FOMO or JOMO

Choosing often means being confronted with “choice shock,” claims Schwartz, who told Pacific Standard Magazine, “My suspicion is that [social media], and dating sites have created just the thing I talk about in connection with consumer goods: Nobody’s good enough, and you’re always worried you’re missing out.”

Many of us have become maximizers. The level of dissatisfaction manifests in daily life; each choice becomes an epic battle of confusion, research, and analysis to seek out the best. Our mantra: never settle for second best.

How can we shift our internal compass from FOMO to JOMO?

JOMO, or Joy of Missing Out, is about understanding yourself, your needs, and your desires, and choosing to live in a way that energizes you. To embrace JOMO, we need to practice reflecting on our choices to understand better what’s driving our FOMO. This piece on the shift from FOMO to JOMO offers some tips, from slowing down and disconnecting to reflecting, reconnecting, and testing.

Practice Choosing Well

In addition to these ideas, I have found four frames that support intentional choosing.

1 – Choosing Principle: Important or Urgent

I offer you this temporal grid, originated by President Eisenhower and popularized by Stephen Covey, to observe your choices.

Q1- PRESENT – We manage with deadline-driven projects, pressing issues, and tasks.

Q2- FUTURE – We manage important items that are not urgent but reflect our values. We live by our principles, not by others’ deadlines.

Q3- PAST – We use distractions to cope: to feel good and ignore items that are urgent or important.

Q4- PAST – We use distractions to neglect items, often becoming obsessed and fixated by disruptions.

A full life can exist in all four quadrants by choice. The issue becomes problematic when any single quadrant dominates our life or becomes habitual.

Living our potential requires choosing to make time for our future (Q2) daily; otherwise, urgent demands (Q1) dominates life. Navigating these quadrants will help us learn when to choose to choose.

2 – Knowing When to Choose: Standards for Thinking

Here, we choose which 25% of our choices deserve greater investigation and thinking while applying predetermined or well-considered criteria to the remainder. We prioritize our thinking by letting these criteria manage the bulk of our choices.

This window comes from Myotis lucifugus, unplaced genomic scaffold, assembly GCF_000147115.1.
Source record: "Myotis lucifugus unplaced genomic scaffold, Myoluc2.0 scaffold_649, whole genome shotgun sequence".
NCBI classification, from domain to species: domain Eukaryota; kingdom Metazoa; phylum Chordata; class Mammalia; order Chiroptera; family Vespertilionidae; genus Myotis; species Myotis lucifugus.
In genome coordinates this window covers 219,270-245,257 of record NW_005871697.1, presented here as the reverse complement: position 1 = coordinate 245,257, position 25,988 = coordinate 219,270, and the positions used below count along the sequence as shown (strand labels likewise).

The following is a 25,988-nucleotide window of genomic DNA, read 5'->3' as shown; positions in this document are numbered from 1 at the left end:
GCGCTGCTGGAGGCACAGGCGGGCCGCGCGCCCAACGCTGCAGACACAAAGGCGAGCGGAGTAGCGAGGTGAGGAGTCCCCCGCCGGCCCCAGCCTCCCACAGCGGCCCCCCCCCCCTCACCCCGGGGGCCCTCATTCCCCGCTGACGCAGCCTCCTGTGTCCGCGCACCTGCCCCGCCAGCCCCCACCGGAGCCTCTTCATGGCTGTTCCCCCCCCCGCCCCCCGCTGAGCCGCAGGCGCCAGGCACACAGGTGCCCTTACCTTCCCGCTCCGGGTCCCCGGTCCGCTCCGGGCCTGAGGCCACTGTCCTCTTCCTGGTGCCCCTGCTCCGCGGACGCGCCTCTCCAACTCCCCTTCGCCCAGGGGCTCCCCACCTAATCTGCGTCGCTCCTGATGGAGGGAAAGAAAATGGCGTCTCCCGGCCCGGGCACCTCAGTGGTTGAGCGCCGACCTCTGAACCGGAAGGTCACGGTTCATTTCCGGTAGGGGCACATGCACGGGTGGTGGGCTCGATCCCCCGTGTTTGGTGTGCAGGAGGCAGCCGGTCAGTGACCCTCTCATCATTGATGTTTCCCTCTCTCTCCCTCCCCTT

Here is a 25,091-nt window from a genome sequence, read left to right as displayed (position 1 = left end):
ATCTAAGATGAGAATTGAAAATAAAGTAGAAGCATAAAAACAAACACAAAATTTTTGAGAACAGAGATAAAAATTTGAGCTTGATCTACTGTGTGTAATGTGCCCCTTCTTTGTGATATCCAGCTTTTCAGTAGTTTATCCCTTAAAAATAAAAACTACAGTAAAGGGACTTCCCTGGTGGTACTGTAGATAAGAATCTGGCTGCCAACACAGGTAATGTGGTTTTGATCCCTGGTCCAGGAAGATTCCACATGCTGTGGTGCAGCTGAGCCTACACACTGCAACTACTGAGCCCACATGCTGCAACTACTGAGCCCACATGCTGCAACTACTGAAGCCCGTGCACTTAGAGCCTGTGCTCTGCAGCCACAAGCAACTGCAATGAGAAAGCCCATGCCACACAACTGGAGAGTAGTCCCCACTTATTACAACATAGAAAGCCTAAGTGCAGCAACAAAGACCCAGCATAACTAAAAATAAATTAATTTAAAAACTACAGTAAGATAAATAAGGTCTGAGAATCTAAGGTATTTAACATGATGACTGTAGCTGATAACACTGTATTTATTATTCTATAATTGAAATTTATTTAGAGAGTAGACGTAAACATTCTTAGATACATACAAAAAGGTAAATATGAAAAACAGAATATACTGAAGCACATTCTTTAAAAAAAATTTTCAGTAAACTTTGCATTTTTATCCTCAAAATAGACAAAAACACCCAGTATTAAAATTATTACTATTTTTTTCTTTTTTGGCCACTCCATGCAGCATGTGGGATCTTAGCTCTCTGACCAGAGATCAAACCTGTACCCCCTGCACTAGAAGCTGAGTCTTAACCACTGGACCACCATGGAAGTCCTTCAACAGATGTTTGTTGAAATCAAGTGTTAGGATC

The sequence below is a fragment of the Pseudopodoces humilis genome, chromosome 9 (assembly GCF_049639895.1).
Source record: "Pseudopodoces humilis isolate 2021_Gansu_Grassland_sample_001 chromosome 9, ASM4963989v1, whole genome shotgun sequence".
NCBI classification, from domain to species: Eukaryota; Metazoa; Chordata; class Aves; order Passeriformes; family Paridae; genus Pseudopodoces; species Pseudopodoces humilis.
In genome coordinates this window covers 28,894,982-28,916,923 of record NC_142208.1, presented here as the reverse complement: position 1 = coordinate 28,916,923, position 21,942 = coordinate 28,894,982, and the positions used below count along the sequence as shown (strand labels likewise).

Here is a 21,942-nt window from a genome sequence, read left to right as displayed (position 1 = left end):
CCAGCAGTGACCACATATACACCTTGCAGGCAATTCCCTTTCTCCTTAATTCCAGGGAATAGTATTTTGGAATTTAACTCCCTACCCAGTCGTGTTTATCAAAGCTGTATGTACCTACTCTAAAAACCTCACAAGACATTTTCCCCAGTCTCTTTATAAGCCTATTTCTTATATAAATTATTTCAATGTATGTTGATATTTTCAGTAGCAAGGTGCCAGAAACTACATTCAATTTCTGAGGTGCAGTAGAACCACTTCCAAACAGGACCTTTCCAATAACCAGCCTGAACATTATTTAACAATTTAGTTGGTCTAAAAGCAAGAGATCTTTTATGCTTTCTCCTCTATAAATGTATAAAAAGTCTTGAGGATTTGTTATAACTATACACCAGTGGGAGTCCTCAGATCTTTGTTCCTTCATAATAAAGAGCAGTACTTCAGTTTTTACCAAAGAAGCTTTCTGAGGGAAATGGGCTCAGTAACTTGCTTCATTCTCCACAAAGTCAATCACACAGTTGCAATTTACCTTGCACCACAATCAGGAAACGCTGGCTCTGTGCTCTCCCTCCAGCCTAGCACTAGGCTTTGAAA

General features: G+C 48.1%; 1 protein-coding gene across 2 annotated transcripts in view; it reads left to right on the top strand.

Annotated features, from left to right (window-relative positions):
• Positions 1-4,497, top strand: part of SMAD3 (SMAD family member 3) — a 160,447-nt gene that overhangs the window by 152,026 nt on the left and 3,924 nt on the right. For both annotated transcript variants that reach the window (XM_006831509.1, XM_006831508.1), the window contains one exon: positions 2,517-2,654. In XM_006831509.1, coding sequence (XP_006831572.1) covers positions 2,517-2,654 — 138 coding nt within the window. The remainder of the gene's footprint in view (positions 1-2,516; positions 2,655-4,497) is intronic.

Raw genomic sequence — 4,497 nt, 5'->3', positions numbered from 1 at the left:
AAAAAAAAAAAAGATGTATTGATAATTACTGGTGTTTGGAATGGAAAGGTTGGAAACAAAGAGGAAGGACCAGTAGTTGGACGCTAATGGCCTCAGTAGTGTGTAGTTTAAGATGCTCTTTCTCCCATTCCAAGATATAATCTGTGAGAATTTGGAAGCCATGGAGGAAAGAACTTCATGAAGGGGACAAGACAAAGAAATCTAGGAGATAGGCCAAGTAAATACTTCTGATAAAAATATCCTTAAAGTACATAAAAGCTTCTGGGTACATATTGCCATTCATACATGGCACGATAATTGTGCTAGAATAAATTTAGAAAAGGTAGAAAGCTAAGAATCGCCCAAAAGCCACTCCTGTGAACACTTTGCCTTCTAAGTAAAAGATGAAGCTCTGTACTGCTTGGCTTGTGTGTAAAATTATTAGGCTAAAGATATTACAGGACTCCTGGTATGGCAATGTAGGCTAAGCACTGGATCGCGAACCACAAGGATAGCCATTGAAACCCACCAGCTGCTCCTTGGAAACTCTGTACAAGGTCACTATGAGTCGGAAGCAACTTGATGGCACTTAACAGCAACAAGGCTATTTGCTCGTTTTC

In 2012, President Obama explained to Vanity Fair why he only wears gray or blue suits: “I’m trying to pare down decisions. I don’t want to make decisions about what I’m eating or wearing. Because I have too many other decisions to make.”

Similarly, I simplify my choices. My breakfast consists of a protein shake six days a week. It’s healthy, with fruit and 20g of non-animal protein to fuel my day. I may choose something different on the seventh day.

My wardrobe consists of a closet of heavier short- and long-sleeve black tee-shirts. When attending special events, I place “thinking” energy on dressing. Otherwise, my energy is placed elsewhere when I wake up.

Such thinking criteria also factor into my computing devices. I’ve used Apple for 35 years and developed these criteria: 1) excellent service after sale, 2) user-friendly interface, and 3) high quality, long-lasting products. Apple meets these standards, so I rely on them for my tablets, laptops, phones, and watches. It is a reliable “choosing partner.” A bonus is ease of integrating these devices. I use a similar approach for airplane tickets, lodging, travel locations, and other larger choices. My two or three criteria usually include a reliable “choosing partner.”

Of course, I reexamine these “choosing partners” every so often to avoid getting lulled into unwitting habits.

Learning when to choose prepares us for daily choices.

3 – Considering Reserves: Yes, No, Not Yet!

Choices that arrive quickly often evoke an automatic response. For most, that response is yes. Answering yes automatically can mean overpromising or becoming overcommitted or overwhelmed (see this blog). But the solution to a habitual yes isn’t just to automatically say no.